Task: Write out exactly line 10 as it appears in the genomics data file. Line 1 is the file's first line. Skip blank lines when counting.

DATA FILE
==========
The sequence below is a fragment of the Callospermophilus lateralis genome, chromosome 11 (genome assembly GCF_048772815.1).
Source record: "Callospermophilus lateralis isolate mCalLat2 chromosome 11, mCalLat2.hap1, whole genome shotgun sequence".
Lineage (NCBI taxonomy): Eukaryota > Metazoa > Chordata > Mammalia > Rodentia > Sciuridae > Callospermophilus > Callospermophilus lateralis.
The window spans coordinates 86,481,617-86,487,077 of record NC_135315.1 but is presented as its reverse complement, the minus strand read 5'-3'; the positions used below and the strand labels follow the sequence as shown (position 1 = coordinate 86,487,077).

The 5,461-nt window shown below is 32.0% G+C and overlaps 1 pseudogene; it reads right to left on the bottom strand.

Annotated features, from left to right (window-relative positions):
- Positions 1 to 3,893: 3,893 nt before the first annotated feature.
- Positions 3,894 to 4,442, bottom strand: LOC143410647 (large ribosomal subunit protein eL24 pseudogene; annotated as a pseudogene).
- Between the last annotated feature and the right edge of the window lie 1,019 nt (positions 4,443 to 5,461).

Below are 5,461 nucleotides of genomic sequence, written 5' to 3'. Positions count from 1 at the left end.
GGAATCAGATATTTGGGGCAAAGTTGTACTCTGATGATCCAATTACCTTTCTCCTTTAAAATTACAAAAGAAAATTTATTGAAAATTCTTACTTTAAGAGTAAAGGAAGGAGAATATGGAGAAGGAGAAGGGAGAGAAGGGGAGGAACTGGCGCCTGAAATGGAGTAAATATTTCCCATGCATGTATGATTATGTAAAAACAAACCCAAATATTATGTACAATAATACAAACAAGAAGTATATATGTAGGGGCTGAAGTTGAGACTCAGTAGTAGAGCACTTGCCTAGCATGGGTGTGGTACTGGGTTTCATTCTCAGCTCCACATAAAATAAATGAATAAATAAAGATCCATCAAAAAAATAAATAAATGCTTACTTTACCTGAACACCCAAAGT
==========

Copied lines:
Below are 5,461 nucleotides of genomic sequence, written 5' to 3'. Positions count from 1 at the left end.